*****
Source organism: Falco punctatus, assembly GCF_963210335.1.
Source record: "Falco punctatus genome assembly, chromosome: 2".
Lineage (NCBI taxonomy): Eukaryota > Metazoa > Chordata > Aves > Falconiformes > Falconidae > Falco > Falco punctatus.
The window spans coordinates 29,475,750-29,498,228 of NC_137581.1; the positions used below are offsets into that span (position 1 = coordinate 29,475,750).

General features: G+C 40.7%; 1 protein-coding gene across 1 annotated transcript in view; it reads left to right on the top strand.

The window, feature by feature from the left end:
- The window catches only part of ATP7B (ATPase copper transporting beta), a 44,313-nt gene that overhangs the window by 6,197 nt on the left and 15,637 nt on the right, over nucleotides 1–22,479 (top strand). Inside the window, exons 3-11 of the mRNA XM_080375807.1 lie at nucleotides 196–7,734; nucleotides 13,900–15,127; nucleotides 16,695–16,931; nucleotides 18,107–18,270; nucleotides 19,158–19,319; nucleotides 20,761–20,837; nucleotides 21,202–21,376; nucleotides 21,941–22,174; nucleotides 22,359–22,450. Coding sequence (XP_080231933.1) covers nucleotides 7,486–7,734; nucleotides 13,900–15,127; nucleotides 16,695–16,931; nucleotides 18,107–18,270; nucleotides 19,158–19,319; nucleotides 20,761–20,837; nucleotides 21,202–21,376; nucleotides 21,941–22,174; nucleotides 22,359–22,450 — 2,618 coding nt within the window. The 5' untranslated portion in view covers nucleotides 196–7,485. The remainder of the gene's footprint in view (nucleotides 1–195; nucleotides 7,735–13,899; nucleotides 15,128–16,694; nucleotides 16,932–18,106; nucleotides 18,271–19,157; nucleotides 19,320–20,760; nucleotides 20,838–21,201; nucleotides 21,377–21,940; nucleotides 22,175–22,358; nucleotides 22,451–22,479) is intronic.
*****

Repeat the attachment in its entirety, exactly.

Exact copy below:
Source organism: Falco punctatus, assembly GCF_963210335.1.
Source record: "Falco punctatus genome assembly, chromosome: 2".
Lineage (NCBI taxonomy): Eukaryota > Metazoa > Chordata > Aves > Falconiformes > Falconidae > Falco > Falco punctatus.
The window spans coordinates 29,475,750-29,498,228 of NC_137581.1; the positions used below are offsets into that span (position 1 = coordinate 29,475,750).

General features: G+C 40.7%; 1 protein-coding gene across 1 annotated transcript in view; it reads left to right on the top strand.

The window, feature by feature from the left end:
- The window catches only part of ATP7B (ATPase copper transporting beta), a 44,313-nt gene that overhangs the window by 6,197 nt on the left and 15,637 nt on the right, over nucleotides 1–22,479 (top strand). Inside the window, exons 3-11 of the mRNA XM_080375807.1 lie at nucleotides 196–7,734; nucleotides 13,900–15,127; nucleotides 16,695–16,931; nucleotides 18,107–18,270; nucleotides 19,158–19,319; nucleotides 20,761–20,837; nucleotides 21,202–21,376; nucleotides 21,941–22,174; nucleotides 22,359–22,450. Coding sequence (XP_080231933.1) covers nucleotides 7,486–7,734; nucleotides 13,900–15,127; nucleotides 16,695–16,931; nucleotides 18,107–18,270; nucleotides 19,158–19,319; nucleotides 20,761–20,837; nucleotides 21,202–21,376; nucleotides 21,941–22,174; nucleotides 22,359–22,450 — 2,618 coding nt within the window. The 5' untranslated portion in view covers nucleotides 196–7,485. The remainder of the gene's footprint in view (nucleotides 1–195; nucleotides 7,735–13,899; nucleotides 15,128–16,694; nucleotides 16,932–18,106; nucleotides 18,271–19,157; nucleotides 19,320–20,760; nucleotides 20,838–21,201; nucleotides 21,377–21,940; nucleotides 22,175–22,358; nucleotides 22,451–22,479) is intronic.